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I am looking for a symbol to represent the operation of taking unique values from a vector. So, say the symbol was $\theta$:

$v = [0, 0, 0, 1, 1, 1, 3, 1, 2, 0]$

$\theta(v) = [0, 1, 3, 2]$

Or is this something that just isn't defined?

Thanks

EDIT

Thanks all for your help here. Your answers and comments have led me to realise that doing this operation on a vector is not really what I want to do; using a set makes much more sense logically.

(Background: I have many coordinates $\boldsymbol{p}_i = [x_i, y_i, z_i]$ in 3D space, which I then perform a rounding function on so they are equally sampled. However, there will be many duplicates points at each new coordinate, so I remove the duplicated $\boldsymbol{p}$ points to get the final set of points. So it makes sense to define a set $\boldsymbol{P} = \{\boldsymbol{p}_1, ... \boldsymbol{p}_i, \cdot \boldsymbol{p}_n\}$).

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  • $\begingroup$ I don't know of any universal notation for this kind of operation, so you'll probably have to define $\theta$ yourself (like you just did). At least $\theta$ is linear, so it'll have nice properties. $\endgroup$ Dec 20, 2010 at 15:01
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    $\begingroup$ @Gunnar Magnusson: Linearity does not make sense here, because we are dealing with integer vectors. Also, $\theta$ is not additive: while $[0,1]$ is mapped to $[0,1]$ and $[1,0]$ is mapped to $[1,0]$, $[0,1]+[1,0]=[1,1]$ is mapped to $[1]$. $\endgroup$
    – Rasmus
    Dec 20, 2010 at 15:12
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    $\begingroup$ @Rasmus How do you know that the OP is only interested in integer vectors? This restriction doesn't appear anywhere in the post. $\endgroup$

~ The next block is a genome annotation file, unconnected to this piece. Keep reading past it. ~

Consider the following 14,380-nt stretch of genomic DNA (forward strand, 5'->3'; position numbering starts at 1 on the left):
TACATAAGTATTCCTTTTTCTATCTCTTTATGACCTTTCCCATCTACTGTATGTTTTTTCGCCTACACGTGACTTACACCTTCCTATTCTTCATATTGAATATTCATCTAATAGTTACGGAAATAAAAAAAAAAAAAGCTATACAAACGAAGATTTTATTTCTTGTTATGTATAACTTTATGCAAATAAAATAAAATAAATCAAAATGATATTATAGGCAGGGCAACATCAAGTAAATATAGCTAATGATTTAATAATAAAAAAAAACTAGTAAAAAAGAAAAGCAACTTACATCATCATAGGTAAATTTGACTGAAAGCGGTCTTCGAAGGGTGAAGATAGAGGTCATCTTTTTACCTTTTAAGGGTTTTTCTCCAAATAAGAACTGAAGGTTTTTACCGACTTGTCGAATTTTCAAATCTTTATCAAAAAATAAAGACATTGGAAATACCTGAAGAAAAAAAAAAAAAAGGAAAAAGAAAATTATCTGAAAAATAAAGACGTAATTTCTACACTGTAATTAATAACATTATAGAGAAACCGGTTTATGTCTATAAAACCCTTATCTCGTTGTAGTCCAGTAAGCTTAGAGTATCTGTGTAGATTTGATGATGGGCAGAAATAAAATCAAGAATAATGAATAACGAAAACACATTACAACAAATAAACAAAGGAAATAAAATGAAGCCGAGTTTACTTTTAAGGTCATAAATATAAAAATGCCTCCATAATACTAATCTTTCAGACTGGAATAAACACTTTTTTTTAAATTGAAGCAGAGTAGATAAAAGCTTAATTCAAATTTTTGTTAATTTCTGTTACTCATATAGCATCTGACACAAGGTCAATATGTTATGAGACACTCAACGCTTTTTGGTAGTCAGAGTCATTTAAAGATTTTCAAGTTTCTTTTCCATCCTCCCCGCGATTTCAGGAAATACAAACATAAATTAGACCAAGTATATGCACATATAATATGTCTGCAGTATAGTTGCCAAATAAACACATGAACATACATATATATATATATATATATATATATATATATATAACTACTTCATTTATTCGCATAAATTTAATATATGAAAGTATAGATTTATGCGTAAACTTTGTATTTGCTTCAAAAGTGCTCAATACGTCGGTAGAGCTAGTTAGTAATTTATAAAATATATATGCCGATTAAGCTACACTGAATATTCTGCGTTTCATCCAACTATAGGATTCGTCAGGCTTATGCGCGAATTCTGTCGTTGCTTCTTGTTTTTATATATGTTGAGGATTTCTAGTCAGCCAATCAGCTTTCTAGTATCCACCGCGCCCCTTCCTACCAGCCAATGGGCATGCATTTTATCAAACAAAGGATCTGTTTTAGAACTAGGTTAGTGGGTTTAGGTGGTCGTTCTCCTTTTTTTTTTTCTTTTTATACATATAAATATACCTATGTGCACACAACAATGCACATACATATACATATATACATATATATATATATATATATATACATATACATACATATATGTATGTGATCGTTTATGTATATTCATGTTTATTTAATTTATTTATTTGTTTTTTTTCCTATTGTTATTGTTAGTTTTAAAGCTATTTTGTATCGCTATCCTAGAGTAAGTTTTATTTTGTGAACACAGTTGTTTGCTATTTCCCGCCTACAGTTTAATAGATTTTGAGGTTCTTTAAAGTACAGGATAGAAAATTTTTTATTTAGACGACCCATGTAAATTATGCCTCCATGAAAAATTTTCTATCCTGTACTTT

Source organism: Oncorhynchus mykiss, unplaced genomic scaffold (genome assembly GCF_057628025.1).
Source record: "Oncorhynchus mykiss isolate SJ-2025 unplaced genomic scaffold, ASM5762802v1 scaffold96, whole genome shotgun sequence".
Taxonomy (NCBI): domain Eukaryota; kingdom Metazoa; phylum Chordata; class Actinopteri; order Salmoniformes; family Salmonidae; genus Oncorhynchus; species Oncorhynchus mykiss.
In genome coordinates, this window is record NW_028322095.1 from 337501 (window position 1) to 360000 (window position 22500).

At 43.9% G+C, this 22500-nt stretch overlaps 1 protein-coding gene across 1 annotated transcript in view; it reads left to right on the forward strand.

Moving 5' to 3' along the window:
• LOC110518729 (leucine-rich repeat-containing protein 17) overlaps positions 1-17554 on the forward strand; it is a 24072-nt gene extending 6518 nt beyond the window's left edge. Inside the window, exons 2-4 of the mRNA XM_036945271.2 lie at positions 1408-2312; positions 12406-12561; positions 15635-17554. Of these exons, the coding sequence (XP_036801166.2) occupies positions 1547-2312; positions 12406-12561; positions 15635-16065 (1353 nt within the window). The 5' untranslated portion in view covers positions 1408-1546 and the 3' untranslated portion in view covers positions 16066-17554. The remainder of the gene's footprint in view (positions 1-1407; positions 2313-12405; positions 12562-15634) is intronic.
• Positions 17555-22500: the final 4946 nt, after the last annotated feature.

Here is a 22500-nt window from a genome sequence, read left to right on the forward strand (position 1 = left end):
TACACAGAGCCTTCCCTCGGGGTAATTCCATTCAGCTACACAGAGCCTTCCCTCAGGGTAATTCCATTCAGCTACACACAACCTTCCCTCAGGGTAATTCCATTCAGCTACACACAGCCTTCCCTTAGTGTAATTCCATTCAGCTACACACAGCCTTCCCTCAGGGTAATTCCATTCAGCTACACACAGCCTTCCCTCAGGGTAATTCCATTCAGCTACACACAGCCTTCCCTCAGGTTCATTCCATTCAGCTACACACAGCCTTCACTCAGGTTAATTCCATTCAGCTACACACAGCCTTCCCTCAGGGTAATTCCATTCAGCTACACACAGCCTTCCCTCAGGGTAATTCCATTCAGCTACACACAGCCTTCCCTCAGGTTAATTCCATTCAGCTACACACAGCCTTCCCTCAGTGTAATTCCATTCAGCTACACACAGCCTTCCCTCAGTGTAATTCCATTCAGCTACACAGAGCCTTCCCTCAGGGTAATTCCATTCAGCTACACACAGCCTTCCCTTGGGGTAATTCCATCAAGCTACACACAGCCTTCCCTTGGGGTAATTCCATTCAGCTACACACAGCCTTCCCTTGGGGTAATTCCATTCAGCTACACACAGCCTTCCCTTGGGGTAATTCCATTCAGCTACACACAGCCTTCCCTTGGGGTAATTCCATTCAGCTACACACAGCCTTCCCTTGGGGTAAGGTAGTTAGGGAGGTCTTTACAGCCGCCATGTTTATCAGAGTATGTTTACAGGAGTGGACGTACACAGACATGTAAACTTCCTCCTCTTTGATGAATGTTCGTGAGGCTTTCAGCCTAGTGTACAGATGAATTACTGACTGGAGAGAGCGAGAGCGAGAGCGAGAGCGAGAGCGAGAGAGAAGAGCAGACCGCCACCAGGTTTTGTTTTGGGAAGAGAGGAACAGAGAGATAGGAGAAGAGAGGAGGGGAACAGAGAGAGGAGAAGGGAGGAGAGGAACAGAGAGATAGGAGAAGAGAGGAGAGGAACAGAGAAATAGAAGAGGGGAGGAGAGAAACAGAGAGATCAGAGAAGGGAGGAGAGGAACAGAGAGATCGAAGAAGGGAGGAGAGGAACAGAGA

– Alex B.
    Dec 20, 2010 at 15:45
  • $\begingroup$ @Rasmus: So is $\theta$ supposed to return the set of coordinates of a vector with some ordering? I thought the OP just wanted to pick out certain coordinates, like he does in $\theta$ where he picks (for example) the 1st, 4th, 7th and 9th ones. Then the function is linear from $\mathbb R^{10}$ to $\mathbb R^4$. $\endgroup$ Dec 20, 2010 at 16:48
  • $\begingroup$ @Alex Bartel: I deduced this from the fact that the OP uses only integers as coordinates. That's of course not a well-founded logical argument, I admit. ;) $\endgroup$
    – Rasmus
    Dec 20, 2010 at 17:05

2 Answers 2

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A common way to express that you are throwing away duplicates is to translate a sequence into a set. A set is commonly understood as an unordered collection of distinct objects. It is usually denoted using curly braces. So you could write $\theta(v) = \{v_i\}_{i\in\{1,\ldots,n\}}$, where $v=[v_1,\ldots,v_n]$.

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  • $\begingroup$ I think the value of $\theta$ is supposed to be a vector again, not just a set. That is, I think the OP wants to endow the set of entries of the input vector with the total order given by "appearing earlier". $\endgroup$
    – Rasmus
    Dec 20, 2010 at 17:10
  • $\begingroup$ Aha. So am I right in thinking that taking the unique elements of a set S would always return S? $\endgroup$ Dec 20, 2010 at 17:27
  • $\begingroup$ @Bill Yes, that's right. $\endgroup$
    – Alex B.
    Dec 20, 2010 at 17:46
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There is no standard notation for the set of coefficients of a vector. Indeed, there's not even any standard notation for the set of coefficients of a polynomial (which would be useful when taking the content, i.e. the gcd / ideal generated by the coefficients).

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